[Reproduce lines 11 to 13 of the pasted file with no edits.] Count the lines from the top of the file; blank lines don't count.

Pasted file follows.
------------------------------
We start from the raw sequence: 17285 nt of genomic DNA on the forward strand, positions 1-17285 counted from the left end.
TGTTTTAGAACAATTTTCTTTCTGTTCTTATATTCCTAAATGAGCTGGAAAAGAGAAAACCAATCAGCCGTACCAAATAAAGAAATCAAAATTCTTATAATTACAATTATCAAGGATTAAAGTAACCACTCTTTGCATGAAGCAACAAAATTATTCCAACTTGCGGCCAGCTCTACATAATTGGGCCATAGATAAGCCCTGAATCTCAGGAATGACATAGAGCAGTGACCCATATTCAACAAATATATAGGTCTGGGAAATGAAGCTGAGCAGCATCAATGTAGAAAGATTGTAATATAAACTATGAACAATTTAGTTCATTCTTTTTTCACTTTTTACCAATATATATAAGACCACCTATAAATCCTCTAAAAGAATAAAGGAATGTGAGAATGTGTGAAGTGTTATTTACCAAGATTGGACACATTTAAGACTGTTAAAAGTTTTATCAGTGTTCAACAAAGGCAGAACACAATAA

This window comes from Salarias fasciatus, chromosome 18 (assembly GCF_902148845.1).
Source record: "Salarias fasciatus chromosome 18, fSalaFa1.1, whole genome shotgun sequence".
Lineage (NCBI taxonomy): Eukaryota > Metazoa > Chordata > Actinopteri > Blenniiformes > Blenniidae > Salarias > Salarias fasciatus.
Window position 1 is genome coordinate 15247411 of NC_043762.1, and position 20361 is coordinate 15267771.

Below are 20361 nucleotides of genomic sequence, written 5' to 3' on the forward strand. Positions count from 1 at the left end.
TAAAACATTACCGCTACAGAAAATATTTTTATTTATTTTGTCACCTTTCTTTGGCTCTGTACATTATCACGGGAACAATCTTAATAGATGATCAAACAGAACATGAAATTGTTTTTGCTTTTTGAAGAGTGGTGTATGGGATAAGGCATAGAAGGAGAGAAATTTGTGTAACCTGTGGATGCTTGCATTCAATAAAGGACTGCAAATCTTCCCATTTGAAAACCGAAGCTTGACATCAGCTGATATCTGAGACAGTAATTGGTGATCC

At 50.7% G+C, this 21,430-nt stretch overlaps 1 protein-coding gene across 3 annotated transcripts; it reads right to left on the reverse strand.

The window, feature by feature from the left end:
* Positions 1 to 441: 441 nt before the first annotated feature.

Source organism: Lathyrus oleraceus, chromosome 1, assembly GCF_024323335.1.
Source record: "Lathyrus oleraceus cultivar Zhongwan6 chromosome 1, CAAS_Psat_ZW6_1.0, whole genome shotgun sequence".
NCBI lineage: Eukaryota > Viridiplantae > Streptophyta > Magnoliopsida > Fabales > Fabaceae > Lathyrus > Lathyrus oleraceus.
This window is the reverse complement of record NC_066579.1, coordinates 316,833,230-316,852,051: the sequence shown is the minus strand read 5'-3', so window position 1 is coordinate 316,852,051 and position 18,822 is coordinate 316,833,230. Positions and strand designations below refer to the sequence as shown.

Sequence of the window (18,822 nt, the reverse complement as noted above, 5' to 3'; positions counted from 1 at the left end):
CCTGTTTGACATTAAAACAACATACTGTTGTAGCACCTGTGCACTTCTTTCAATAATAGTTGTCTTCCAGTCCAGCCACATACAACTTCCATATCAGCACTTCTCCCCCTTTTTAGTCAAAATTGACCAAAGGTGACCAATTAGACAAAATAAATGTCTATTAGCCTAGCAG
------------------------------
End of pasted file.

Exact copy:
* Positions 1 to 441: 441 nt before the first annotated feature.

Source organism: Lathyrus oleraceus, chromosome 1, assembly GCF_024323335.1.
Source record: "Lathyrus oleraceus cultivar Zhongwan6 chromosome 1, CAAS_Psat_ZW6_1.0, whole genome shotgun sequence".